15. Hey Scott- I was one of the gals you chatted with on the bus at Big Sur from Loomis/Newcastle. Enjoyed your stories. You are an amazing runner! I look forward to following you on your future adventures. Maybe we'll get to Western States to see you. Great job at Big Sur, especially after Boston. Wishing you the best.

  16. Great race report, pictures and time. Cracking the 3 hour barrier on such a tough course! You are a warrior.

    One thing though: running Big Sur does not sound fun to me - too hilly, windy and cold - not to mention the 4 AM wake up time. No thanks!

  17. Scott:

    I was that guy who said hello to you right before lining up. Congratulations on a great race! Sub 3 in those conditions is nothing short of awesome. This was my first marathon and I chose to run it since my dad offered to join me. I posted a 3:27:58. Good luck with your future races!

  18. Thanks, Scott, for such a nice race report and some fabulous pictures.

  19. Nice work Scott.

    Not to be nickpicky, but at 40 years old - dont you have 3:20 to qualify for Boston? so now you can slow down a bit and enjoy some more treats at the aid stations

  20. OMG, you're right! I just got five more minutes. ;-)

    I'm a bit embarrassed. All this time I thought 30-39 was 3:10. It turns out I had five more minutes to play with since 35-39 is 3:15!


  21. Mthead - The 1st Annual Santa Barbara Marathon looks a fun road marathon. I don't know the start area well, but the second half of the race tours through some nice neighborhoods, has a good downhill finish, and the park is a great place to end right on the beach. These guys deserve a lot of credit just for getting it going - the red tape in this community is unbelievable. I'm hoping to squeeze it in.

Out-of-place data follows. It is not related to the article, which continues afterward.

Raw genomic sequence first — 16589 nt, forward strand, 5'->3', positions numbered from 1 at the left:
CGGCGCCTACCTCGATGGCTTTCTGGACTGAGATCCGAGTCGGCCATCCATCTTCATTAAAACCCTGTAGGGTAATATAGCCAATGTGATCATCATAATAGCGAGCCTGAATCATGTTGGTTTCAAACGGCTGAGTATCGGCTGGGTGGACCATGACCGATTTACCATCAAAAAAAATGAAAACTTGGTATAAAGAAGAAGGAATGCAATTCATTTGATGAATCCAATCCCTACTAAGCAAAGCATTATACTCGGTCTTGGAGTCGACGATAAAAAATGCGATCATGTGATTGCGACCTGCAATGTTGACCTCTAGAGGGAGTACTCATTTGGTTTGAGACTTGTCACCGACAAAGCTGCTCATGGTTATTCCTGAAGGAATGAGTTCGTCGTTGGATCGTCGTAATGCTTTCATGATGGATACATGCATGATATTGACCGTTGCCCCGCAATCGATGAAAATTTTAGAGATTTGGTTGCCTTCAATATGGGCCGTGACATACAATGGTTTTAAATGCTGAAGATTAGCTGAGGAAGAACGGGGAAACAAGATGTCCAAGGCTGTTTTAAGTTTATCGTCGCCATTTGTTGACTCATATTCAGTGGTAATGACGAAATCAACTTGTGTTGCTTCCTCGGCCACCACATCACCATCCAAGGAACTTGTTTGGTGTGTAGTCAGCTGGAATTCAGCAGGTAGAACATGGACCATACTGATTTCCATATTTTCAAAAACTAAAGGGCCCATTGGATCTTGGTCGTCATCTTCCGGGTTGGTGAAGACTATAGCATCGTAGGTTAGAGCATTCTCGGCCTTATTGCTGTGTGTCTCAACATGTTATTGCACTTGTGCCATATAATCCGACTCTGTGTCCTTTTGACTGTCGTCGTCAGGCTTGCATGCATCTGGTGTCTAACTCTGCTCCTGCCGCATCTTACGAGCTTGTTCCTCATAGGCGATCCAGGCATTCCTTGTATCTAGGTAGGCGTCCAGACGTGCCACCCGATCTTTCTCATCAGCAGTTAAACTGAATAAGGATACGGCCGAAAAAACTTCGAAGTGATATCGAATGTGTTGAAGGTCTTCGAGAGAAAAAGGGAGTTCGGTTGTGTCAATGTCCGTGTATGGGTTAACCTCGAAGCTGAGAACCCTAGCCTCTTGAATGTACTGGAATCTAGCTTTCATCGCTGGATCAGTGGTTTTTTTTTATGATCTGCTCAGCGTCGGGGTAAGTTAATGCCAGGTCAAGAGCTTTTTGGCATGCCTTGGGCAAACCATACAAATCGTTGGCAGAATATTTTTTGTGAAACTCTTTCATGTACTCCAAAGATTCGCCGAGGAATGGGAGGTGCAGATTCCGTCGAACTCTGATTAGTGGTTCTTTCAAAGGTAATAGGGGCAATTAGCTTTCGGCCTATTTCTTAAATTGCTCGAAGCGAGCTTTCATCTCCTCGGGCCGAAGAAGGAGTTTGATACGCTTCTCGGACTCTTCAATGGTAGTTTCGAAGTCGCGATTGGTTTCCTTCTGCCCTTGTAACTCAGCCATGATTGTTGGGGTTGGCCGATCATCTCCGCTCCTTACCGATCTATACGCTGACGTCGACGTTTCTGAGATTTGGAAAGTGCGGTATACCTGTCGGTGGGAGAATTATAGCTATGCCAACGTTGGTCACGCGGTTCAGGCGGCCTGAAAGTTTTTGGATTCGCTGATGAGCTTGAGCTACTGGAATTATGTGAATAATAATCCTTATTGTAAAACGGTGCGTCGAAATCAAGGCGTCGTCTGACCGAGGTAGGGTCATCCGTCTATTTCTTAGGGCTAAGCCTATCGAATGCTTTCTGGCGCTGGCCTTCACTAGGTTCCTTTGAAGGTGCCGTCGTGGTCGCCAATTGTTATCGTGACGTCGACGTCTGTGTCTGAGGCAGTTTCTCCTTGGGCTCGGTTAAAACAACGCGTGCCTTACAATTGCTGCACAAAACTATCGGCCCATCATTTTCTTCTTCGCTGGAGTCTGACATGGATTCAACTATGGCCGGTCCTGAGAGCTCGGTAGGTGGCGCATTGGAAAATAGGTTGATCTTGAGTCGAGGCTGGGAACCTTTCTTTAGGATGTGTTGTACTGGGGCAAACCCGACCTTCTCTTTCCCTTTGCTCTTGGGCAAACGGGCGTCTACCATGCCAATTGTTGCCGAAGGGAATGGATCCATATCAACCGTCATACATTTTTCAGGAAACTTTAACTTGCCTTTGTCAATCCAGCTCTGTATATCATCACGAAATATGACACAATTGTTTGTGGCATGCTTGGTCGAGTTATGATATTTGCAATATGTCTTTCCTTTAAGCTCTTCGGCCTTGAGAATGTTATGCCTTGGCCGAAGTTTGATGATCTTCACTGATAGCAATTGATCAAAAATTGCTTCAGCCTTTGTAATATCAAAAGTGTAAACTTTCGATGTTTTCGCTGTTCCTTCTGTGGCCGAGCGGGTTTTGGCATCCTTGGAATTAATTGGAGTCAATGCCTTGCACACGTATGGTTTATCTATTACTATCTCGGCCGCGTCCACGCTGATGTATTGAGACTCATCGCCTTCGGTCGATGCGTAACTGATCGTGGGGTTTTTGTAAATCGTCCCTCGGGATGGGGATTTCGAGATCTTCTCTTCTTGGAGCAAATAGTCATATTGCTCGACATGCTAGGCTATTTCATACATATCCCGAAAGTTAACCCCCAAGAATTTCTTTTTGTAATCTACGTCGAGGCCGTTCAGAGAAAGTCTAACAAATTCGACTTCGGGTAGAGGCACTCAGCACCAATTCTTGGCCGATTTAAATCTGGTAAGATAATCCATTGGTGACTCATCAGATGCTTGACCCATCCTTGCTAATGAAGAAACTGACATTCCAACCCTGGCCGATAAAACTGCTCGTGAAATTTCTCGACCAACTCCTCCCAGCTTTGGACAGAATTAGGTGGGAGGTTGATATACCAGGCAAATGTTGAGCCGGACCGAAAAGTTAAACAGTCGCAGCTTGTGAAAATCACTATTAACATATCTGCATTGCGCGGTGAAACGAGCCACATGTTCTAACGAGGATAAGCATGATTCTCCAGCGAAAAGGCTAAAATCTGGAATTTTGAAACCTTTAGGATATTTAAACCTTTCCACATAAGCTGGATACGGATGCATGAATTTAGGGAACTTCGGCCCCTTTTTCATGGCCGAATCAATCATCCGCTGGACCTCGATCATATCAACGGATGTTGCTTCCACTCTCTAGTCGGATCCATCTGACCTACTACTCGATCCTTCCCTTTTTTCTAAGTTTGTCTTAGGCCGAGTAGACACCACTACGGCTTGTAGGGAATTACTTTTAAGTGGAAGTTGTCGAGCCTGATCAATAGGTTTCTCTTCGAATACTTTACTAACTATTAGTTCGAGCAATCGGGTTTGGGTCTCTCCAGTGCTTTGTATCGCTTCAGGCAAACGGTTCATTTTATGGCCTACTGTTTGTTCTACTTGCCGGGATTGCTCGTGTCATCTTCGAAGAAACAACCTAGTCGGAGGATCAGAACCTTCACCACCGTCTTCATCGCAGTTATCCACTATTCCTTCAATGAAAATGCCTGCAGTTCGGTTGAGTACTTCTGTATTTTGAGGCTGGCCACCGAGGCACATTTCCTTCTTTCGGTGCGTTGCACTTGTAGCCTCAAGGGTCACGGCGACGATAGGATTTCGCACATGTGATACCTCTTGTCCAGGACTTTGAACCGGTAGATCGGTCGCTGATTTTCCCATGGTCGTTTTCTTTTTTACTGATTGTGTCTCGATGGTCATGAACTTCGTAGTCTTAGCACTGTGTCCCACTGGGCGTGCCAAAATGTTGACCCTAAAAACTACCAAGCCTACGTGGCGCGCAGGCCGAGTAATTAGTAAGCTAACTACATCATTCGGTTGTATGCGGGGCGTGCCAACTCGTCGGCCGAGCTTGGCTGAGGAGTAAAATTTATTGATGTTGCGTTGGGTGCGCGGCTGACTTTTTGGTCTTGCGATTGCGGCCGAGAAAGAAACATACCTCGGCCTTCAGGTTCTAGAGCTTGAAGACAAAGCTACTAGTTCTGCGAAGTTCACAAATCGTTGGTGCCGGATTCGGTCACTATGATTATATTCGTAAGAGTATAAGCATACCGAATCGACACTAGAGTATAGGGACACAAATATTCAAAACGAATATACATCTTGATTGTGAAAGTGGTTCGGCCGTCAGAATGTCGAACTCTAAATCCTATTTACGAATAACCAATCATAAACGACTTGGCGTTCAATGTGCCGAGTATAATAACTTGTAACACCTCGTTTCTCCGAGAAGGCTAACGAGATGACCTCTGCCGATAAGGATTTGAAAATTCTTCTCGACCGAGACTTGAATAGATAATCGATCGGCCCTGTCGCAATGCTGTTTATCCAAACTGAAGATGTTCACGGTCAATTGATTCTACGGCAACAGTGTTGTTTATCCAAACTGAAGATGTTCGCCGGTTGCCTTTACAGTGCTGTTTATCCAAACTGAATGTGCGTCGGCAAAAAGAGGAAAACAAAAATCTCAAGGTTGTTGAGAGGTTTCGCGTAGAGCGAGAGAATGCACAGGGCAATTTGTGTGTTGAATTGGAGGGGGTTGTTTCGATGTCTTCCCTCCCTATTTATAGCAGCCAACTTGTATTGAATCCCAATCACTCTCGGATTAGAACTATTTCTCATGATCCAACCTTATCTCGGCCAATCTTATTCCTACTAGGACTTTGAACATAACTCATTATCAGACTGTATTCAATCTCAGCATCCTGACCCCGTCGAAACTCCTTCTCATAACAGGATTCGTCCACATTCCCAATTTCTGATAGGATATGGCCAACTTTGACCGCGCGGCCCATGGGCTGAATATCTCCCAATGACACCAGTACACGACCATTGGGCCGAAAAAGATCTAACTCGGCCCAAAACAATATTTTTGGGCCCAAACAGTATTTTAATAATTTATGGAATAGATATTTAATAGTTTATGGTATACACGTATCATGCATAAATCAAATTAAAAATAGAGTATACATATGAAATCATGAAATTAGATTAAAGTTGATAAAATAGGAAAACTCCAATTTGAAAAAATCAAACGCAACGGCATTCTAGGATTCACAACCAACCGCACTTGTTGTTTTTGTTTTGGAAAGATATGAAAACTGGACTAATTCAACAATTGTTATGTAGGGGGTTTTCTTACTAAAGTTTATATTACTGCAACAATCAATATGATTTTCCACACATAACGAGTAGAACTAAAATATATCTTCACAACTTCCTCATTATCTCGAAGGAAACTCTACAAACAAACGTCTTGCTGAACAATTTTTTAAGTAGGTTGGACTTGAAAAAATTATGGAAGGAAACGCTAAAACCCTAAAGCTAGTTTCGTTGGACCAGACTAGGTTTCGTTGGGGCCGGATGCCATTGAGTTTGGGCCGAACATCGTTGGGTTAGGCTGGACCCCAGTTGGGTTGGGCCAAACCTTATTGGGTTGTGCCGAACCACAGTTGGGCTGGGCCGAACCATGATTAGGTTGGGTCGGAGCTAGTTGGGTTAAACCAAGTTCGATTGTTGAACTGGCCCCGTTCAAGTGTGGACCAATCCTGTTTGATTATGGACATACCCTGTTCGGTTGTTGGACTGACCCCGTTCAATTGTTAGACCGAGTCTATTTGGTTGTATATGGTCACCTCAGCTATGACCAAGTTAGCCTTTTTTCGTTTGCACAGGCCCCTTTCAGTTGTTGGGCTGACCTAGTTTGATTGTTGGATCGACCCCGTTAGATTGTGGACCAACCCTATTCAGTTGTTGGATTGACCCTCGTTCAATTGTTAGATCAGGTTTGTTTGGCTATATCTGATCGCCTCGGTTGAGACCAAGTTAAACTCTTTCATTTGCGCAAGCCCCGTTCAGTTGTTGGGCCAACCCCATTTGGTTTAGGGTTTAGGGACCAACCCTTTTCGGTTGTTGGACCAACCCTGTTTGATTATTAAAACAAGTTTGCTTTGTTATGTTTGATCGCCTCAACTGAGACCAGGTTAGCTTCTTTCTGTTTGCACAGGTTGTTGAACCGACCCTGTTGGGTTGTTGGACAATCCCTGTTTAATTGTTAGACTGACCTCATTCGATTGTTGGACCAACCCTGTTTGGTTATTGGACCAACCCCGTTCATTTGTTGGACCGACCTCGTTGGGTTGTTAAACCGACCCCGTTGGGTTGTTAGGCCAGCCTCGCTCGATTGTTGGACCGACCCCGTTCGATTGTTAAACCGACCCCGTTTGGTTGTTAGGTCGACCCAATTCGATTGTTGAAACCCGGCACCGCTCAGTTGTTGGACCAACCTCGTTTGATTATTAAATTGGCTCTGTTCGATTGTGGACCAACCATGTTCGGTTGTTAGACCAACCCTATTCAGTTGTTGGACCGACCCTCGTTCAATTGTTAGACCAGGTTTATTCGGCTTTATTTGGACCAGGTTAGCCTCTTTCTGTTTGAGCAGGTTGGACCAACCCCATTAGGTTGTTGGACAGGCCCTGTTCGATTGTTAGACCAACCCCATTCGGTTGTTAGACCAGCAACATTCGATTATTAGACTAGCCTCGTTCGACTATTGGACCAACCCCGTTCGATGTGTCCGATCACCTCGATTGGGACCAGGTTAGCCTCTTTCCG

Agnes - Happy to wait for Jean at Miwok! He usually has to wait for me, and has done so countless times whether I needed a ride or not. ;-)

    PunkRock - 3 marathons in 13 days in VERY impressive! Congrats!

    Jon - I bought the 2XU calf sleeves at the Boston Marathon Expo. Still not sure how the compression helps, but the warmth is nice and they were VERY helpful at the cold and wet Miwok run for keeping mud off my legs. I'm going to stick with them.

    Kathy B - It was awesome talking to you! Hope you had a good race.

    Paul - 3:27...very nice on a tough day!

  22. I'm running BIG SUR in April. Your pictures are great and so inspiring. Just curious, do you take a digital camera or a box camera (old school I know) out on the course??